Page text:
The seniors started with the white principal, then went up the ladder: to the white superintendent and the Morehouse Parish School Board, which has eight white members and three blacks. Even if it was too late to integrate homecoming, they decided to try for an integrated prom.
"They said if they could cheer together, go to class together, cry together, eat lunch together, they couldn't understand why they couldn't party together," recalled Frankie Conway, the black school board member the seniors approached for help.
But this was an idea many in the older generation were not willing to embrace.
Surrounded by fields of cotton and rice and forests of pine, Bastrop is a city of 15,000 people where uptown is mostly white and downtown is mostly black. Residents work together at the town's paper mill and garment factory, but socializing between the races still gets second looks.
Even so, Carl Long, president of the school board, and six other board members voted in November to let Bastrop students decide for themselves. Blacks in the community were far more supportive than whites, said Mr. Long, who is white.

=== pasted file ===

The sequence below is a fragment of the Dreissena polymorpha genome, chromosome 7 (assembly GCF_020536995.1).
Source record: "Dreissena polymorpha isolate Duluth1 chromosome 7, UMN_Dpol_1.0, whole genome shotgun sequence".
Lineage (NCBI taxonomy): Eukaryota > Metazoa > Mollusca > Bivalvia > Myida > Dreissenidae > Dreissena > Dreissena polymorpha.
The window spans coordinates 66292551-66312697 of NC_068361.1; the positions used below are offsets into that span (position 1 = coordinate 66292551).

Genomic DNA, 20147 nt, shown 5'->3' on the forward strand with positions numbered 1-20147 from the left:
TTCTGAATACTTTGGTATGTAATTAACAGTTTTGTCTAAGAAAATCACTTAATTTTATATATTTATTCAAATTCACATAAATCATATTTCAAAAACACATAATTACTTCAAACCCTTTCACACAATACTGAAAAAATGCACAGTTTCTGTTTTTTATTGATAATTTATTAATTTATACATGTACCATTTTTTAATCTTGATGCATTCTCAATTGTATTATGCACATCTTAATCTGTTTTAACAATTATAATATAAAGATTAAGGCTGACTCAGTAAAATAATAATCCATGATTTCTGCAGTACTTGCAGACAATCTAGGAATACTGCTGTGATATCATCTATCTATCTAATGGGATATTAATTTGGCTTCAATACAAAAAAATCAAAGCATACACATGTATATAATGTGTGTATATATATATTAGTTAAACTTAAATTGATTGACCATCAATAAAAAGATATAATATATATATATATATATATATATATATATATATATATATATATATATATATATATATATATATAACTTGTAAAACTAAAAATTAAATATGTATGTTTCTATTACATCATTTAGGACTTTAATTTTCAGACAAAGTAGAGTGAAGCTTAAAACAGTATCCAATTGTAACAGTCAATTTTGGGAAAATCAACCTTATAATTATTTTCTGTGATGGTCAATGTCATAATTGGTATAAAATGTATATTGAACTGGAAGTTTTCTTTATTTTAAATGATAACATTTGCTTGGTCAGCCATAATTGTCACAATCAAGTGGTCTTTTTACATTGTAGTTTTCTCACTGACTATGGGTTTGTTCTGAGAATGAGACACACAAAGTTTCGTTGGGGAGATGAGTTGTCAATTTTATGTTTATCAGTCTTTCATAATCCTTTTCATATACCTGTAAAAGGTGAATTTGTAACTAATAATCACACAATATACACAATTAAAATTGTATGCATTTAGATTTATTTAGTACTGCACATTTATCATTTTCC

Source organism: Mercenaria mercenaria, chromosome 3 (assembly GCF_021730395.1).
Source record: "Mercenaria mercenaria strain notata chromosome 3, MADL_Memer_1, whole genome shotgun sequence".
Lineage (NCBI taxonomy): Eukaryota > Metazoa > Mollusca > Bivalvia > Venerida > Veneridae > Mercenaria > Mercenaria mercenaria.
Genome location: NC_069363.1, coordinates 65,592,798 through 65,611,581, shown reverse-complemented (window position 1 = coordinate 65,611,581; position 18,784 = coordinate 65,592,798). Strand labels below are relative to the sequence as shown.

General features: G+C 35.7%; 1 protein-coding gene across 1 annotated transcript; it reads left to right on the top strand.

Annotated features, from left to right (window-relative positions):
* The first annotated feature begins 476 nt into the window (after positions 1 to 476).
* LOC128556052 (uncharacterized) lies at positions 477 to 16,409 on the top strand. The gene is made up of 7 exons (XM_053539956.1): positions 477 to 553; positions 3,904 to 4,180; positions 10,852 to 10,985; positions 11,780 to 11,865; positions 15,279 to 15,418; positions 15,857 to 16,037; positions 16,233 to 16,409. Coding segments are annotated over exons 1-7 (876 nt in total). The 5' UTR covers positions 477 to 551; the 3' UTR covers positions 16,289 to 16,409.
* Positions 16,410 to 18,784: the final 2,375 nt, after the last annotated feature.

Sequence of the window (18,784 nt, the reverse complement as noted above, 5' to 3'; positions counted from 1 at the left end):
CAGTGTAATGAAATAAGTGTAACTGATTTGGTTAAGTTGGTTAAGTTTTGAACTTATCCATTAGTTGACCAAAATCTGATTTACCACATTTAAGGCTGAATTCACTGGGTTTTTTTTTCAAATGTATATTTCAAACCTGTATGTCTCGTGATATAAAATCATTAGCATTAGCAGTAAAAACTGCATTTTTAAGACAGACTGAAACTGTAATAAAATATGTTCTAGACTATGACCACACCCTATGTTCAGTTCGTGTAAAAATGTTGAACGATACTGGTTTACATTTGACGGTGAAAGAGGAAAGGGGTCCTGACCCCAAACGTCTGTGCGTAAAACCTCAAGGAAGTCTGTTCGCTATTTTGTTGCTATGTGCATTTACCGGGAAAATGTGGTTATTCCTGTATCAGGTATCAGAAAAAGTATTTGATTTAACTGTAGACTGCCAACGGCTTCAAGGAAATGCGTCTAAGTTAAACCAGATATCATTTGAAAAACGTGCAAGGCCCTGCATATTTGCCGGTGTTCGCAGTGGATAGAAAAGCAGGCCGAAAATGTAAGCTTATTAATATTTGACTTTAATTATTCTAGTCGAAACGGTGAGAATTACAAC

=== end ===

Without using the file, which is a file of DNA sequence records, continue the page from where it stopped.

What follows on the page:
Mr. Long said he did not think it would work. "It's a good idea -- in another place," he said. "People aren't ready for that in Bastrop. It's not our custom down here to have integrated dances."
The attitude of their elders was echoed at Bastrop High. The election was close, probably made more so because of a feud that was escalating at the same time between black basketball players and their white coach. Black parents, who felt the coach treated their sons abusively, had asked that the coach step down. But the school board supported him.
By the time of the election, racial tension was at a peak. Some parents told their children not to vote for integration. Many students, teachers and administrators described the reluctance to integrate the prom as merely a matter of blacks and whites not liking the same music.
On voting day, even Robin and Stacey doubted the measure would pass. But one by one, the school's juniors and seniors closed the curtains in borrowed voting booths and pulled levers -- in favor of integration, by a slim 11 votes.